Valuing Property For Probate in Ireland
In most cases, a legal personal representative (LPR) will be required to value estate property on two occasions: 1) the date of death and 2) the date of grant of representation (GOR). During uncertain economic times when property values can fluctuate, a valuer will often provide a range within which a property is valued and an LPR will be faced with choosing a valuation on the higher or lower end. Below are two considerations for LPRs when confronted with this decision in respect of a dwellinghouse or a commercial property.
1Future Sale of the Property – Capital Gains Tax (CGT)
To sell real property in Ireland, an LPR will need an Irish GOR – usually, where there is a Will the GOR takes the form of a Grant of Probate. Even in the most straight-forward of cases, a GOR can take more than 12 months from the date of death to issue.
An LPR will be subject to Irish capital gains tax (“CGT”) (33% as of May 2020) on the uplift in value and as a result an LPR should choose a date of death valuation that ensures CGT is charged on the genuine rise in value on a sale. Frequently, where an LPR or intended beneficiary/ies are intent on selling the property, and ultimately do sell it, a valuation at the higher end of the date of death valuation proves to be the most appropriate.
If a sale of property is likely to occur quite quickly following a death then an LPR could consider delaying the application for a GOR until a sale price has been agreed so that an accurate valuation of the property at the date of death is ascertained.
CGT/ CAT set-off rarely available
For a beneficiary to qualify for a set-off of CGT paid, both CAT and CGT will need to arise ‘on the same event on the same property’1 and the property inherited must be a physical asset such as land, buildings or stocks, for example: most inheritances are excluded as a result because CGT arises on a sale and the asset to be inherited is cash. In addition, in order to avoid a clawback of the relief, the beneficiary/ies will need to retain the asset for at least 2 years from the date of inheritance. Further detail on when a CGT set-off is available is explained on the helpful Revenue Guidelines here.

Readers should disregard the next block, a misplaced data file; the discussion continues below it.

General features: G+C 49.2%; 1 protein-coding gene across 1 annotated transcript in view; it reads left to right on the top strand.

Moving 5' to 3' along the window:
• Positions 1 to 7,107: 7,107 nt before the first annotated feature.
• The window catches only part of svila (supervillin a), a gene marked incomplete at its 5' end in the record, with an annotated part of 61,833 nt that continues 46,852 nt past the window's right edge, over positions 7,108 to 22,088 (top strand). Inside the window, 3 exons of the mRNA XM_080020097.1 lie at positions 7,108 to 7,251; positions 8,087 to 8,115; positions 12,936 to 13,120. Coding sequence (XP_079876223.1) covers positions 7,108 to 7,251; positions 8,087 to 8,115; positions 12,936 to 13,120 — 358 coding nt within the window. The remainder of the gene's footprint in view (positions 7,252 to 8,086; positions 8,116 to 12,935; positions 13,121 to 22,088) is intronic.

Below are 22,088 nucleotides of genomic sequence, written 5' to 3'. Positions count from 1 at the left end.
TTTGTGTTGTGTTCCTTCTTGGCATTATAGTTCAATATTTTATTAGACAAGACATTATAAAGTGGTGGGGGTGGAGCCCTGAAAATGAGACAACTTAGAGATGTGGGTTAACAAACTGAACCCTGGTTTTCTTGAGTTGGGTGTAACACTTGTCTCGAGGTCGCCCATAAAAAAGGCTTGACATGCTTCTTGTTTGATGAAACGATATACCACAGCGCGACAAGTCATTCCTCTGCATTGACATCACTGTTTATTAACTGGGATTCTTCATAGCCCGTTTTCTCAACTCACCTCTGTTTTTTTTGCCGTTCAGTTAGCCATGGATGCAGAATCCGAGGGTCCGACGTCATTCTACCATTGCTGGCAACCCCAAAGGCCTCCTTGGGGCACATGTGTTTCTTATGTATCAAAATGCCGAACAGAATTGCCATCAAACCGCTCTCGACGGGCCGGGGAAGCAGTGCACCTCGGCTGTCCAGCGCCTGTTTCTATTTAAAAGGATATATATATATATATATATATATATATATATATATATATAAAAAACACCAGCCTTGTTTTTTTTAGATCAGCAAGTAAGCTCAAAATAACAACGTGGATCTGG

An LPR must therefore take care in valuing estate property on the date of death to ensure it is not an artificially low valuation that gives rise to an unusually high CGT liability which results in an ‘sunken cost’ to the estate.
2No Sale of the Property
If an LPR does not intend on selling the property, in many instances a CGT liability is unlikely to arise. This is because a transfer of property from an estate to those entitled is not considered a disposal for CGT purposes2. There are many different situations in which a property will not be sold: for example, the asset may need to be transferred into a fixed or discretionary Will trust; or the beneficiaries intend on holding the property as an investment. In this situation, an LPR’s attention will usually focus on the value of the property as of the GOR, which usually determines the date on which benefits are to be valued for inheritance tax purposes – also called the ‘valuation date’. The valuation date will determine the date on which a beneficiary’s capital acquisitions tax return must be filed and inheritance tax paid. As a result, an LPR may well be justified in choosing a valuation on the lower end of a range. However, this area is not as simple as it seems. A beneficiary who ultimately intends to sell the property inherited (say, in 3 years’ time) will be subject to capital gains tax on the difference between the sale price and the GOR value and may well consider opting for a value which ensures maximised use of an unused group threshold amount or inheritance tax relief.
In a fluctuating property market, an LPR may need to procure a number of valuations, in consultation with beneficiaries if possible, to ensure an accurate market value for the property as of the valuation date is obtained.
In summary, an LPT must consider the potential negative tax implications for an estate of choosing an artificially low or high valuation of estate property, particularly during uncertain economic times.
Please note whilst every effort has been made to ensure the accuracy of the within an article, it is not to be construed as legal or taxation advice nor does it purport to be so. Specific tailored advice is encouraged for every personal representative and beneficiary.
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